Martin Luther King dedicated his life to love and to justice for his fellow human beings, and he died because of that effort.

In this difficult day, in this difficult time for the United States, it is perhaps well to ask what kind of a nation we are and what direction we want to move in. For those of you who are black--considering the evidence there evidently is that there were white people who were responsible--you can be filled with bitterness, with hatred, and a desire for revenge.

We can move in that direction as a country, in great polarization--black people amongst black, white people amongst white, filled with hatred toward one another.
Or we can make an effort, as Martin Luther King did, to understand and to comprehend, and to replace that violence, that stain of bloodshed that has spread across our land, with an effort to understand with compassion and love.

For those of you who are black and are tempted to be filled with hatred and distrust at the injustice of such an act, against all white people, I can only say that I feel in my own heart the same kind of feeling. I had a member of my family killed, but he was killed by a white man.

But we have to make an effort in the United States, we have to make an effort to understand, to go beyond these rather difficult times.

My favorite poet was Aeschylus. He wrote: "In our sleep, pain which cannot forget falls drop by drop upon the heart until, in our own despair, against our will, comes wisdom through the awful grace of God."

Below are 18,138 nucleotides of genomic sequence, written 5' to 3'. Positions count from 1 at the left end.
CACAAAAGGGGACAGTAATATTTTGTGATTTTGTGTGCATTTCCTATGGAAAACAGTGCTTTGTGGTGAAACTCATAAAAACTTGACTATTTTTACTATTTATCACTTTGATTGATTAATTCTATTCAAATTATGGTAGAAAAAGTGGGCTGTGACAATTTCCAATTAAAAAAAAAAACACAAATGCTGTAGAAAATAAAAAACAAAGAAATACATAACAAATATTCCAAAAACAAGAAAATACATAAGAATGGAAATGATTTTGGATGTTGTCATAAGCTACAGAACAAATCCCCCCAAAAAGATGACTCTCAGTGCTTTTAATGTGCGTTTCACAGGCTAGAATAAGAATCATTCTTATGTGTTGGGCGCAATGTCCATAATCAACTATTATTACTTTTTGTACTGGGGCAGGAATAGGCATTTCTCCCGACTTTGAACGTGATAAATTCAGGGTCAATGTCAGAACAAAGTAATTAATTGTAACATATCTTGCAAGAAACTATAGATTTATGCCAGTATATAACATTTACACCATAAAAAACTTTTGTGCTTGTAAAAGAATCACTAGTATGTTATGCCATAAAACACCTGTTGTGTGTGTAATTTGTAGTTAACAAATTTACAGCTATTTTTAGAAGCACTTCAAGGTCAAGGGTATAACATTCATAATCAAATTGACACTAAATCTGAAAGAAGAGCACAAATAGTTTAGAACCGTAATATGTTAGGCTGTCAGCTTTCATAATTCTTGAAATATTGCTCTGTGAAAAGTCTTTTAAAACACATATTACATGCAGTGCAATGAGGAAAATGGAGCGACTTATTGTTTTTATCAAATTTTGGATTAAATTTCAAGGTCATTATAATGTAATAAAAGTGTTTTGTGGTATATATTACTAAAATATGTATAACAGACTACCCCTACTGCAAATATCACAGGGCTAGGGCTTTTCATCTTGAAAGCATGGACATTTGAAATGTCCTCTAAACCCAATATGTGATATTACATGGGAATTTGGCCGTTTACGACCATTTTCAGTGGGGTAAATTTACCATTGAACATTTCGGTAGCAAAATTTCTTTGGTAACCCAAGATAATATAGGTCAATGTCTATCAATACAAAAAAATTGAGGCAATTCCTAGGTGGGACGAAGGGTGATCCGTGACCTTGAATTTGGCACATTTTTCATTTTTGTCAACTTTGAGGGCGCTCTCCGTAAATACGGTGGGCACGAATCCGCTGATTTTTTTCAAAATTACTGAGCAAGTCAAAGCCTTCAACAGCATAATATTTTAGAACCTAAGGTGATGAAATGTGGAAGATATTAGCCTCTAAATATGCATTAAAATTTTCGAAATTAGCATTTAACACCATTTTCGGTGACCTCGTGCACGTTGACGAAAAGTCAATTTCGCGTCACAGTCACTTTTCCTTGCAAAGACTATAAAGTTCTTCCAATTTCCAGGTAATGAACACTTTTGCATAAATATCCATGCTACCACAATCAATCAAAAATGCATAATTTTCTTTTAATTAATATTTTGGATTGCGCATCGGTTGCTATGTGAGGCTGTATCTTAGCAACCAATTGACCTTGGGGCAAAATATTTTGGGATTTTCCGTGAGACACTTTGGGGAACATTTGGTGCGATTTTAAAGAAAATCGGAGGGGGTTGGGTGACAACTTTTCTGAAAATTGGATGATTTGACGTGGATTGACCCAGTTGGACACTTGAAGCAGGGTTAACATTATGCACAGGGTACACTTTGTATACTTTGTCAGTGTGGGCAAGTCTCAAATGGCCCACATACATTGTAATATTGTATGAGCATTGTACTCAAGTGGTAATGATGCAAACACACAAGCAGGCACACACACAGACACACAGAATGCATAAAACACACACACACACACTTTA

What we need in the United States is not division; what we need in the United States is not hatred; what we need in the United States is not violence or lawlessness; but love and wisdom, and compassion toward one another, and a feeling of justice toward those who still suffer within our country, whether they be white or they be black.

So I shall ask you tonight to return home, to say a prayer for the family of Martin Luther King, that's true, but more importantly to say a prayer for our own country, which all of us love--a prayer for understanding and that compassion of which I spoke.

We can do well in this country. We will have difficult times; we've had difficult times in the past; we will have difficult times in the future. It is not the end of violence; it is not the end of lawlessness; it is not the end of disorder.

But the vast majority of white people and the vast majority of black people in this country want to live together, want to improve the quality of our life, and want justice for all human beings who abide in our land.

Let us dedicate ourselves to what the Greeks wrote so many years ago: to tame the savageness of man and make gentle the life of this world.

Let us dedicate ourselves to that, and say a prayer for our country and for our people.